JERUSALEM -- Former Prime Minister Benjamin Netanyahu appeared to hold a narrow lead early Wednesday in Israeli elections, according to exit polls, potentially paving the way for a return to power thanks to a boost from an extreme right-wing ally known for inflammatory anti-Arab comments.
The exit polls were preliminary, and the final results could change as votes are tallied. However, they pointed to a continued rightward shift in the Israeli electorate, further dimming hopes for peace with the Palestinians and setting the stage for possible conflict with the Biden administration and Israel’s supporters in the U.S.
Tuesday’s election was Israel’s fifth in less than four years, with all of them focused largely on Netanyahu’s fitness to govern. On trial for a slew of corruption charges, Netanyahu is seen by supporters as the victim of a witch hunt and vilified by opponents as a crook and threat to democracy.
The vote, like past elections, was tight. The exit polls on Israel’s three major television stations all predicted that Netanyahu and his hard-line allies would capture 61 or 62 seats in parliament, giving him the majority in the 120-seat parliament needed to govern.
But the polls showed a small Arab party close to crossing the threshold required to enter parliament — a development that could erase his slim majority.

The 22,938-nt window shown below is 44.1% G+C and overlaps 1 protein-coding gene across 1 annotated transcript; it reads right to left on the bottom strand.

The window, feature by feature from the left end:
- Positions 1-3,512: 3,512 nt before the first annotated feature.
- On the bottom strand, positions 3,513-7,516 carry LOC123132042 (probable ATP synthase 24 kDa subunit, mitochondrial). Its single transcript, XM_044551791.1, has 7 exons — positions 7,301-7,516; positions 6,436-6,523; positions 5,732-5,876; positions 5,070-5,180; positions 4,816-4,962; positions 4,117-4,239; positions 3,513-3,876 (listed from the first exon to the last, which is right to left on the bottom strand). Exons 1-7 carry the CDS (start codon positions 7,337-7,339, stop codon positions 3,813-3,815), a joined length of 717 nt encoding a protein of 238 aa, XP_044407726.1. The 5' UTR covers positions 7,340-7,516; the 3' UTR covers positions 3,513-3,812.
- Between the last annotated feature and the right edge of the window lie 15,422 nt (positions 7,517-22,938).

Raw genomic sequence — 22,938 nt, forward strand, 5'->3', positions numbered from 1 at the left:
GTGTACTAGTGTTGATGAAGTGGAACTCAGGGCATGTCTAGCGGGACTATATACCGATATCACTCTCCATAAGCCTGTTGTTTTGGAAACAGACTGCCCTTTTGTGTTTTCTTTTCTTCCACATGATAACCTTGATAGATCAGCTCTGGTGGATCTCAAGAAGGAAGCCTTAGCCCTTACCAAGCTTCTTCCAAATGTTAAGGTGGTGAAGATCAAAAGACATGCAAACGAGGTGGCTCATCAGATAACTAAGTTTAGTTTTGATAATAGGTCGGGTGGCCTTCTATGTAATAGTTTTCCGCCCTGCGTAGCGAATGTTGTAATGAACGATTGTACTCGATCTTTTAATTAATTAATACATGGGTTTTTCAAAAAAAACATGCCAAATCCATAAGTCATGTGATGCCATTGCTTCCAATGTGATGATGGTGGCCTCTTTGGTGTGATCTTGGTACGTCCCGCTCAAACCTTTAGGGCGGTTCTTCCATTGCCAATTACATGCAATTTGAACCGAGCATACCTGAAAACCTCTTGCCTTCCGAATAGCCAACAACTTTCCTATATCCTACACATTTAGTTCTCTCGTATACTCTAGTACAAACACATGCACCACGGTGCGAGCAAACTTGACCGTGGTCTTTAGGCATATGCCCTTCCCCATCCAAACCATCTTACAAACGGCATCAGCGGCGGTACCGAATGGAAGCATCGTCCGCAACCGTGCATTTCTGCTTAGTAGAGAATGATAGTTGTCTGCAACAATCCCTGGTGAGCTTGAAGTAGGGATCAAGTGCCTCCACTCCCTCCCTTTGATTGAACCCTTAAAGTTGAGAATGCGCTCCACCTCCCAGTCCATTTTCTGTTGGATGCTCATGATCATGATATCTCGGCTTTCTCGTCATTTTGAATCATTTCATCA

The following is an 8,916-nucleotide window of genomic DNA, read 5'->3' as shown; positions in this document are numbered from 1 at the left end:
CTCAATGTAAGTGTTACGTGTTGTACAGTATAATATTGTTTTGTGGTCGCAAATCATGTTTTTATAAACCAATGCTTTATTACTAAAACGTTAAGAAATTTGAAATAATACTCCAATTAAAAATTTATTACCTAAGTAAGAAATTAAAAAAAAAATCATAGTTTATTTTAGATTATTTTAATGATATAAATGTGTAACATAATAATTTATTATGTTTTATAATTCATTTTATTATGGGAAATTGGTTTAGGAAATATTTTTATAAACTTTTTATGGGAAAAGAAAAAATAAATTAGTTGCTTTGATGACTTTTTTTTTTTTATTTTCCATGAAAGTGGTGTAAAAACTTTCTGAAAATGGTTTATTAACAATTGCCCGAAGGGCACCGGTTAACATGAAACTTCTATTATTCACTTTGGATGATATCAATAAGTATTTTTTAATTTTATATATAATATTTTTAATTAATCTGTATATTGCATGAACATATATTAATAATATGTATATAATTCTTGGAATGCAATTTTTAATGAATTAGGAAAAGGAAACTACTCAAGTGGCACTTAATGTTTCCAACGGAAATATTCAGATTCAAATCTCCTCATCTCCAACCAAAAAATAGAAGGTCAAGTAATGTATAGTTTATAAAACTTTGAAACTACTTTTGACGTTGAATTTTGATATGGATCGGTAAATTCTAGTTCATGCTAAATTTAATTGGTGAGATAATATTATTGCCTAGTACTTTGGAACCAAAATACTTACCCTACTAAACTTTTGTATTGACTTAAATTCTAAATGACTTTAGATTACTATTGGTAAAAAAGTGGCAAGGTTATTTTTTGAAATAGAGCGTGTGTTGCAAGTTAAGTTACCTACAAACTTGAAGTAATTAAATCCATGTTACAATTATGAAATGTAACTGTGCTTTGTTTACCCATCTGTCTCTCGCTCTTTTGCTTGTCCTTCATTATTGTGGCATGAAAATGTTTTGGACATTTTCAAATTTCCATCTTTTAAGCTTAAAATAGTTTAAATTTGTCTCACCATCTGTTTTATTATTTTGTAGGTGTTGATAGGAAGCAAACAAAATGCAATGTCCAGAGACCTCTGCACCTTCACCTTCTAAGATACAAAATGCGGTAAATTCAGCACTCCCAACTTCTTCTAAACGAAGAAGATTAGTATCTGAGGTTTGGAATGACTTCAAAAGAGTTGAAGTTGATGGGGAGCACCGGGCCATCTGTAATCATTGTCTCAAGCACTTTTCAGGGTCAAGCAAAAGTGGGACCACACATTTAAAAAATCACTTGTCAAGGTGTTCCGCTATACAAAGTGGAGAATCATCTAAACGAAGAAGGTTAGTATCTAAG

Elections officials worked through the night tallying votes. Early on Wednesday, nearly 45% of the ballots had been counted, and the final outcome remained unclear.
If Netanyahu’s allies emerge victorious, it could still take weeks of negotiations for a coalition government to be formed. Continued deadlock and a new round of elections are also a possibility.
Speaking in Jerusalem in the middle of the night, Netanyahu asked his supporters to have patience and said his Likud Party was “on the verge of a very big victory.”
Perhaps fearing that Arab voters would deny him victory, Netanyahu tweeted allegations of violence and vote tampering at Arab polling stations. He provided no evidence, and the country’s nonpartisan Central Elections Committee dismissed the “baseless rumors.”
Netanyahu later said he was “asking for total electoral purity because that’s the basis of democracy.”
Arabs make up some 20% of Israel’s population and have been a key factor in blocking Netanyahu in recent elections. But this time around their vote was split among three different factions, each of which was at risk of falling below the threshold, which would mean those votes were wasted.